Canadian energy infrastructure giant Enbridge (NYSE:ENB) has quietly become one of the better dividend stocks in the market. The company has paid a dividend to its investors for more than 64 years and has increased it for the last 23. That puts it just two years shy of becoming a Dividend Aristocrat. And the company plans on joining that elite group: It has already announced plans to raise its payout at a 10% rate through 2020.

Enbridge's dividend is as good as they get. The company pulls in 96% of its cash flow from recurring sources like fee-based contracts, and it only pays out 65% of that money in dividends each year. Despite that rock-solid payout, Enbridge's stock fell more than 7% in the past week as the market took a tumble, which pushed its yield to an alluring 6%. It's a sale I couldn't resist, so I scooped up a few more shares of the pipeline company this week.

A man in a suit holding a miniature shopping cart full of money.

I tossed a few more shares of this top dividend stock into my cart this week. Image source: Getty Images.

A sale upon a sale

Enbridge's slide this week followed a lackluster performance in 2017 when shares slumped more than 7%. It's hard to justify this slide since the company is growing at a healthy clip. Through the third quarter of last year, available cash flow from operations (ACFFO), which is a proxy for free cash flow, leaped 37% to nearly 3.9 billion Canadian dollars ($3.1 billion) thanks to the acquisition of U.S. gas pipeline giant Spectra Energy. ACFFO per share went in the opposite direction, falling 16% through the third quarter, but only because the company issued a boatload of new shares to finance the Spectra Energy deal and expansion projects.

Those growth initiatives are expected to begin paying off this year, with the company anticipating that ACFFO per share will increase 15% versus last year (and 5% above 2016's level). Further, ACFFO per share should grow at a 10% annual clip through 2020, backed by CA$22 billion ($17.6 billion) of in-process growth projects. That said, with the stock selling off, the company's valuation has fallen to a dirt cheap level of about 10 times cash flow. That's well below the 12.1 average of pipeline stocks.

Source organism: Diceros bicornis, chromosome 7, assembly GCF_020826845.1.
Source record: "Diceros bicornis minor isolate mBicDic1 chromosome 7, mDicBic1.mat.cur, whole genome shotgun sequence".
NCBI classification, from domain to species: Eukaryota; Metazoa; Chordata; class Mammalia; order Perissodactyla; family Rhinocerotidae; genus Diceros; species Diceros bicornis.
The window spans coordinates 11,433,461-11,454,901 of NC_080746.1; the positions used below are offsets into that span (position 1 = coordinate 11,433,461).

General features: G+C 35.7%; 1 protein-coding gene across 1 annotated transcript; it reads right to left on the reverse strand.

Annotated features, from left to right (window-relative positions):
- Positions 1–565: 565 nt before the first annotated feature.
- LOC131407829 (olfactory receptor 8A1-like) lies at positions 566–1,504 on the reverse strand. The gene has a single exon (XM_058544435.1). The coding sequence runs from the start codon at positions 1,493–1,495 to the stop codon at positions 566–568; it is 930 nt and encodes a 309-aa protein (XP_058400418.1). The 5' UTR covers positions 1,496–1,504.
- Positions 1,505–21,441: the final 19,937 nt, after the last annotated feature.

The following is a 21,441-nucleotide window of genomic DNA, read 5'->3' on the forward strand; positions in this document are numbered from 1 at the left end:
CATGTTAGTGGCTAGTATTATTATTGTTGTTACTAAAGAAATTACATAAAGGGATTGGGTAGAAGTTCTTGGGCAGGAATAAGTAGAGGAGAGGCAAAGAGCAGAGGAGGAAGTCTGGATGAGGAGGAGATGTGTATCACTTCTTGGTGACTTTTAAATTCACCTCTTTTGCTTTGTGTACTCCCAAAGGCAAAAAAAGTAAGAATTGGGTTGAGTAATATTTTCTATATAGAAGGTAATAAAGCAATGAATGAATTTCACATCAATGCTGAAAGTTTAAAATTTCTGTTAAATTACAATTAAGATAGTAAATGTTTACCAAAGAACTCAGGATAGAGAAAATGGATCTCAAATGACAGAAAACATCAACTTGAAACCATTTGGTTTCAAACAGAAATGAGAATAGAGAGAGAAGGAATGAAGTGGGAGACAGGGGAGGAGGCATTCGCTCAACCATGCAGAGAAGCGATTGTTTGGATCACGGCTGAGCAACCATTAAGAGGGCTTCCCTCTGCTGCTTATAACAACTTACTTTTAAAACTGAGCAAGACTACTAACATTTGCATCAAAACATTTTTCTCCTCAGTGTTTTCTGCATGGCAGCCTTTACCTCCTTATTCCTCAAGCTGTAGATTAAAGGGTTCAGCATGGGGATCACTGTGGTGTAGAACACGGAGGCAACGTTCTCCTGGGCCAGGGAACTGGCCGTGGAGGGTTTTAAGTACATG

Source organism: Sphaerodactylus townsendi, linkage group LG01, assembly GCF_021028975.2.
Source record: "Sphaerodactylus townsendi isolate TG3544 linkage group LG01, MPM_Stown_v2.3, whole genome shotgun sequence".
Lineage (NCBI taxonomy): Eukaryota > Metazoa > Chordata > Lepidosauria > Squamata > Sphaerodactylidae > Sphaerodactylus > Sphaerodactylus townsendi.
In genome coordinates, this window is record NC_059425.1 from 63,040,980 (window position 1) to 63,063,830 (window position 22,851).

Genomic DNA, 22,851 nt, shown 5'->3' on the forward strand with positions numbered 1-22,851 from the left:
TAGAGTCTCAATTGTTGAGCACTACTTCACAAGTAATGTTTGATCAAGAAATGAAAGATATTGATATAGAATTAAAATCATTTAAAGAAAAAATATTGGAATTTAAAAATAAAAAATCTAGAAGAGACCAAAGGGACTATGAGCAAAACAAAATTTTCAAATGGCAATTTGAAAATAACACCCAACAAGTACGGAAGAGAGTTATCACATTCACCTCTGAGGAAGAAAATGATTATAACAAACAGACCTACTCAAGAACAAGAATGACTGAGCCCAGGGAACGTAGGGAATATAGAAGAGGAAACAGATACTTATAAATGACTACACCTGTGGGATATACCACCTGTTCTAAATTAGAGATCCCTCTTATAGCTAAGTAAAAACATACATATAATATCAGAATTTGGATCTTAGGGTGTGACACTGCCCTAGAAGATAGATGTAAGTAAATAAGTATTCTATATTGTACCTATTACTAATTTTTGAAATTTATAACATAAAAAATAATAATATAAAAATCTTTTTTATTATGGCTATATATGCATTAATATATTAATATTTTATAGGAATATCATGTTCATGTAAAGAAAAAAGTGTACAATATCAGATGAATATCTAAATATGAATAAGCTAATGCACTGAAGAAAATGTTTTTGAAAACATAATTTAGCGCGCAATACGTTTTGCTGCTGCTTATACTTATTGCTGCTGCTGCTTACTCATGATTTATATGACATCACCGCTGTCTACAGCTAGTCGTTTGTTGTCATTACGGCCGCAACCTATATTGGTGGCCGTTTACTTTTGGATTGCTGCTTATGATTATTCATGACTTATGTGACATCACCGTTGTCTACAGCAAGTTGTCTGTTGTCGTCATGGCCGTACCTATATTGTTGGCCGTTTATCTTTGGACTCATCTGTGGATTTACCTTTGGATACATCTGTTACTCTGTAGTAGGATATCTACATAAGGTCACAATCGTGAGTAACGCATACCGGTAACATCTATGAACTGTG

Cheap growth

To put Enbridge's valuation disconnect into perspective, let's compare it to two of the market darlings in the pipeline sector: ONEOK (NYSE:OKE) and Magellan Midstream Partners (NYSE:MMP). Both currently fetch premium valuations of around 14 times cash flow. While it's hard to argue that the duo doesn't deserve to trade at a superior price to other pipeline stocks, it's not easy to explain why they are trading more richly than Enbridge. Its financial metrics and growth prospects are just as good, if not better:


Current Yield

Dividend Growth Forecast

Credit Rating

Debt-to-Adjusted EBITDA

Projected 2018 Dividend Payout Ratio

% of Cash Flow Fee-Based or Regulated



10% annual growth through 2020







9% to 11% annually through 2021





Magellan Midstream Partners


8% in 2018 and 5% to 8% in 2019 and 2020





Data source: ONEOK, Enbridge, and Magellan Midstream Partners.

As that table shows, Enbridge not only offers a higher yield but its dividend growth outlook is better than Magellan's and about even with ONEOK's. Further, it has a comparable credit rating, though it does have a weaker leverage ratio. However, that's because the company is in the process of financing a massive expansion program. As those projects enter service, leverage should naturally fall, with the company expecting it to be below 4.5 by 2020. Meanwhile, Enbridge has much more cushion on its dividend since it has a higher coverage ratio and gets more of its cash flow from predictable sources. Add it up, and Enbridge is every bit as good as those rivals. 

Taking advantage of the opportunity

Enbridge's sell-off amid the market meltdown took shares down to their lowest level in the past year even though the company's growth engine is about to reaccelerate in 2018. That's a buying opportunity I couldn't resist. While Enbridge's stock might continue falling in the near term while the market waits for its growth projects to bear fruit, I think that, eventually, its valuation will at least move closer to the peer group average. That recovery, when combined with the company's growing income stream, should provide me with a compelling total return in the years to come.

This article represents the opinion of the writer, who may disagree with the “official” recommendation position of a Motley Fool premium advisory service. We’re motley! Questioning an investing thesis -- even one of our own -- helps us all think critically about investing and make decisions that help us become smarter, happier, and richer.